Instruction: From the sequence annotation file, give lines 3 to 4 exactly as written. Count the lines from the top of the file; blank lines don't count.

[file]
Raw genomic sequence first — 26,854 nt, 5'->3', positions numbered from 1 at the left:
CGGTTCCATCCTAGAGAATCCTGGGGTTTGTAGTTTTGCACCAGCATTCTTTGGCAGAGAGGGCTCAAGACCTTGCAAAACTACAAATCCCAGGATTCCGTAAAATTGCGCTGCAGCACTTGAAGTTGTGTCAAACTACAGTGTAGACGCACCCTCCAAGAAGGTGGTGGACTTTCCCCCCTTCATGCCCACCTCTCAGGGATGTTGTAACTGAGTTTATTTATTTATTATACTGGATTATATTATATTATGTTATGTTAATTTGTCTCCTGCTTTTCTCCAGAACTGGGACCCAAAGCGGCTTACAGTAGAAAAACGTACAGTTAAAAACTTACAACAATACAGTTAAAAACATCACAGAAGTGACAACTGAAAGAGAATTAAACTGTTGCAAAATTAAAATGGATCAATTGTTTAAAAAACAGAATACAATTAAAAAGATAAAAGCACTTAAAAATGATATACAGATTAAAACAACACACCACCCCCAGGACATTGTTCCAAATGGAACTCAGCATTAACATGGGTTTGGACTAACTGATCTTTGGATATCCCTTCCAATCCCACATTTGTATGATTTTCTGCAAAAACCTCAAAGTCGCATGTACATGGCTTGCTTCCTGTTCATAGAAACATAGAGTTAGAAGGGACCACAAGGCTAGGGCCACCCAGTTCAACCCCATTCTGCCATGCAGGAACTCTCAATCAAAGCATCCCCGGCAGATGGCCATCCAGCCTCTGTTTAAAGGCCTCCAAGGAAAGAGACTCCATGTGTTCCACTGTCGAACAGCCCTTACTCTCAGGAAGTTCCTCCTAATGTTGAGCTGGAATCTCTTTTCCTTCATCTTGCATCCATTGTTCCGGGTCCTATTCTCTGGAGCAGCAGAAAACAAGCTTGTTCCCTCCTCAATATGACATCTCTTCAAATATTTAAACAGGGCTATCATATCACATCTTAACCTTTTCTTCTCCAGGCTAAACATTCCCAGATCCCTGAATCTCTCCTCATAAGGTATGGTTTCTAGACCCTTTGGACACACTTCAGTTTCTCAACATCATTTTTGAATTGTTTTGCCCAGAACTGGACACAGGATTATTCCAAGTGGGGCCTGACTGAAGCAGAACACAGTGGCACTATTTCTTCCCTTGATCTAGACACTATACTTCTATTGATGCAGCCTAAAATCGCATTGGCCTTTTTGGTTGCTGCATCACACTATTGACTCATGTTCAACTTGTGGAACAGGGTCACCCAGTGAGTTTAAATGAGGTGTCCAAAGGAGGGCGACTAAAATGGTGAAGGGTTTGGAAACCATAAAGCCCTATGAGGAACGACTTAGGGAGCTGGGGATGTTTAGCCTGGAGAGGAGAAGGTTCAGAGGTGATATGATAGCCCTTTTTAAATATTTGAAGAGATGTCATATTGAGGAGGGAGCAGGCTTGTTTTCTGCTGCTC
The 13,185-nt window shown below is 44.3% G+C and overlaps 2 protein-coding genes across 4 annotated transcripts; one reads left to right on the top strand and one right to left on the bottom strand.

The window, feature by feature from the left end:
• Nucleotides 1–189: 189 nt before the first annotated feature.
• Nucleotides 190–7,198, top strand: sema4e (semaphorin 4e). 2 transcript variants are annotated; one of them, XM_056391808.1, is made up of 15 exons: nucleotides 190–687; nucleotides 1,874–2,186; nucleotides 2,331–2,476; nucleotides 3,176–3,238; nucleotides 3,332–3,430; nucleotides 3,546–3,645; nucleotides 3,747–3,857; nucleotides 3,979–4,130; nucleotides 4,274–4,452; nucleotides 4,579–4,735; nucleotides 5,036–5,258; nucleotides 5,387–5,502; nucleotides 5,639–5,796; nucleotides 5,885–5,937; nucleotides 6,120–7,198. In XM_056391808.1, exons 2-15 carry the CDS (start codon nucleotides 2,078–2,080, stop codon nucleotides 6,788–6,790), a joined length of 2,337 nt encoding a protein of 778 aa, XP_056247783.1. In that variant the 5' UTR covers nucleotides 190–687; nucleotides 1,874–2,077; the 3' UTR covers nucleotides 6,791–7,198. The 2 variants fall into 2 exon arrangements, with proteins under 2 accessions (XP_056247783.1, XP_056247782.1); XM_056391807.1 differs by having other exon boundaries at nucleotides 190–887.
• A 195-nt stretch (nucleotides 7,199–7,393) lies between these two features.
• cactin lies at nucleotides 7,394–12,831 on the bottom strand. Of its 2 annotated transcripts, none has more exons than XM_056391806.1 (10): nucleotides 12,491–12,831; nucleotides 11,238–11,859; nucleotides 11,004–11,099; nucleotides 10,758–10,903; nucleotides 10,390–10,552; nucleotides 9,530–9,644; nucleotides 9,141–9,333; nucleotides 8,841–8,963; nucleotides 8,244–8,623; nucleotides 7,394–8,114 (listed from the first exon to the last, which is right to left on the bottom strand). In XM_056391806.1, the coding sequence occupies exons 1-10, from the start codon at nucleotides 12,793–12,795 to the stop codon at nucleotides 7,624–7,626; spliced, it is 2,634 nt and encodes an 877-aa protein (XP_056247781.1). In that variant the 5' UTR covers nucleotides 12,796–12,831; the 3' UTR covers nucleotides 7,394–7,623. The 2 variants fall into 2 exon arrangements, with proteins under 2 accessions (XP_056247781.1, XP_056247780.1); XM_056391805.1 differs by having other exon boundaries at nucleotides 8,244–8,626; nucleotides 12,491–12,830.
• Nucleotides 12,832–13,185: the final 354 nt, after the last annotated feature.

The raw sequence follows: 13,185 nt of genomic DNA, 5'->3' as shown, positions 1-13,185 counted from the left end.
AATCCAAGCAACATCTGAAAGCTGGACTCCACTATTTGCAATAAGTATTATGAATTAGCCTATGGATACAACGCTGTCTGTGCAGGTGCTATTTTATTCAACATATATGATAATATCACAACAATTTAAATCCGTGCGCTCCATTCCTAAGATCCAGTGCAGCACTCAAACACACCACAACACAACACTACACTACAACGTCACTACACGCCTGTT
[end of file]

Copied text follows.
The 13,185-nt window shown below is 44.3% G+C and overlaps 2 protein-coding genes across 4 annotated transcripts; one reads left to right on the top strand and one right to left on the bottom strand.

The window, feature by feature from the left end: